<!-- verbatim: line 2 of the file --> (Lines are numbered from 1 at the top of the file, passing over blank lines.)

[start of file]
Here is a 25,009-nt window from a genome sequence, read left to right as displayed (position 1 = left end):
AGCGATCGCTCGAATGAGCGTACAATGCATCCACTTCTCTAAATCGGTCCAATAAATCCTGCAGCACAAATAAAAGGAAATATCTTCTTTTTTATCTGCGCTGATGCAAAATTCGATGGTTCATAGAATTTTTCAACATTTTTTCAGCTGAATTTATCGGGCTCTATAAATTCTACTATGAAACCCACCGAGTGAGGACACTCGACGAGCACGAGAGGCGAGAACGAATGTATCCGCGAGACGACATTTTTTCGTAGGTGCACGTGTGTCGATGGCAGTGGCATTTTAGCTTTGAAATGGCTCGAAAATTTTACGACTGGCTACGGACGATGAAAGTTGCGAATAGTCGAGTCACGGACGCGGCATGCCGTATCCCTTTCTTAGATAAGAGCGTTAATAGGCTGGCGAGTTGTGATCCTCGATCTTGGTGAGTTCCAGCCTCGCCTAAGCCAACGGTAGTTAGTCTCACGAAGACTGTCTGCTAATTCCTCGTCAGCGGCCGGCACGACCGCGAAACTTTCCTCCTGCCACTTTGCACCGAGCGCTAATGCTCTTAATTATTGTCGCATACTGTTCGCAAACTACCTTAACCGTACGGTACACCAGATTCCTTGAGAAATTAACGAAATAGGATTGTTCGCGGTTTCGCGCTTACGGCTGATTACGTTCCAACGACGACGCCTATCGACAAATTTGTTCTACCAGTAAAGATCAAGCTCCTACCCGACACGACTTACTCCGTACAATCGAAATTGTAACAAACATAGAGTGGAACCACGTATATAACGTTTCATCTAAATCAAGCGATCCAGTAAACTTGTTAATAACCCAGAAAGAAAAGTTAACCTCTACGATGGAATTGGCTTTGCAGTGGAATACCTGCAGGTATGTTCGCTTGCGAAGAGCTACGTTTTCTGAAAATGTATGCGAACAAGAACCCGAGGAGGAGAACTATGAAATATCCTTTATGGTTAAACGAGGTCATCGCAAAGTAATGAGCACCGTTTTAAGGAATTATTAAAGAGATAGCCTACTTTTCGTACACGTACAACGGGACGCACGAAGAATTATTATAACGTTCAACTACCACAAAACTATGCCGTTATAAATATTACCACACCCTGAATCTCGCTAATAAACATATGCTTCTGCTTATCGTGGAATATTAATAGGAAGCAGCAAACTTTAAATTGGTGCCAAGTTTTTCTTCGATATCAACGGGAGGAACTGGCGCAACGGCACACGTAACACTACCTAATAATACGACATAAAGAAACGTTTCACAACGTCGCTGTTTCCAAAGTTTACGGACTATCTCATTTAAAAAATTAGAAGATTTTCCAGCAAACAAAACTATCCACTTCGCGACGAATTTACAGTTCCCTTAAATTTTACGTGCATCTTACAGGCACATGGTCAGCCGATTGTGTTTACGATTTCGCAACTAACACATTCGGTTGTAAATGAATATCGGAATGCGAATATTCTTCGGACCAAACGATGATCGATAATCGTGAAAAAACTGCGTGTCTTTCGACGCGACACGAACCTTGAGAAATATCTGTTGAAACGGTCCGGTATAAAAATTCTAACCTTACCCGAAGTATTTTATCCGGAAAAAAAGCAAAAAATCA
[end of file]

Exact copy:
AGCGATCGCTCGAATGAGCGTACAATGCATCCACTTCTCTAAATCGGTCCAATAAATCCTGCAGCACAAATAAAAGGAAATATCTTCTTTTTTATCTGCGCTGATGCAAAATTCGATGGTTCATAGAATTTTTCAACATTTTTTCAGCTGAATTTATCGGGCTCTATAAATTCTACTATGAAACCCACCGAGTGAGGACACTCGACGAGCACGAGAGGCGAGAACGAATGTATCCGCGAGACGACATTTTTTCGTAGGTGCACGTGTGTCGATGGCAGTGGCATTTTAGCTTTGAAATGGCTCGAAAATTTTACGACTGGCTACGGACGATGAAAGTTGCGAATAGTCGAGTCACGGACGCGGCATGCCGTATCCCTTTCTTAGATAAGAGCGTTAATAGGCTGGCGAGTTGTGATCCTCGATCTTGGTGAGTTCCAGCCTCGCCTAAGCCAACGGTAGTTAGTCTCACGAAGACTGTCTGCTAATTCCTCGTCAGCGGCCGGCACGACCGCGAAACTTTCCTCCTGCCACTTTGCACCGAGCGCTAATGCTCTTAATTATTGTCGCATACTGTTCGCAAACTACCTTAACCGTACGGTACACCAGATTCCTTGAGAAATTAACGAAATAGGATTGTTCGCGGTTTCGCGCTTACGGCTGATTACGTTCCAACGACGACGCCTATCGACAAATTTGTTCTACCAGTAAAGATCAAGCTCCTACCCGACACGACTTACTCCGTACAATCGAAATTGTAACAAACATAGAGTGGAACCACGTATATAACGTTTCATCTAAATCAAGCGATCCAGTAAACTTGTTAATAACCCAGAAAGAAAAGTTAACCTCTACGATGGAATTGGCTTTGCAGTGGAATACCTGCAGGTATGTTCGCTTGCGAAGAGCTACGTTTTCTGAAAATGTATGCGAACAAGAACCCGAGGAGGAGAACTATGAAATATCCTTTATGGTTAAACGAGGTCATCGCAAAGTAATGAGCACCGTTTTAAGGAATTATTAAAGAGATAGCCTACTTTTCGTACACGTACAACGGGACGCACGAAGAATTATTATAACGTTCAACTACCACAAAACTATGCCGTTATAAATATTACCACACCCTGAATCTCGCTAATAAACATATGCTTCTGCTTATCGTGGAATATTAATAGGAAGCAGCAAACTTTAAATTGGTGCCAAGTTTTTCTTCGATATCAACGGGAGGAACTGGCGCAACGGCACACGTAACACTACCTAATAATACGACATAAAGAAACGTTTCACAACGTCGCTGTTTCCAAAGTTTACGGACTATCTCATTTAAAAAATTAGAAGATTTTCCAGCAAACAAAACTATCCACTTCGCGACGAATTTACAGTTCCCTTAAATTTTACGTGCATCTTACAGGCACATGGTCAGCCGATTGTGTTTACGATTTCGCAACTAACACATTCGGTTGTAAATGAATATCGGAATGCGAATATTCTTCGGACCAAACGATGATCGATAATCGTGAAAAAACTGCGTGTCTTTCGACGCGACACGAACCTTGAGAAATATCTGTTGAAACGGTCCGGTATAAAAATTCTAACCTTACCCGAAGTATTTTATCCGGAAAAAAAGCAAAAAATCA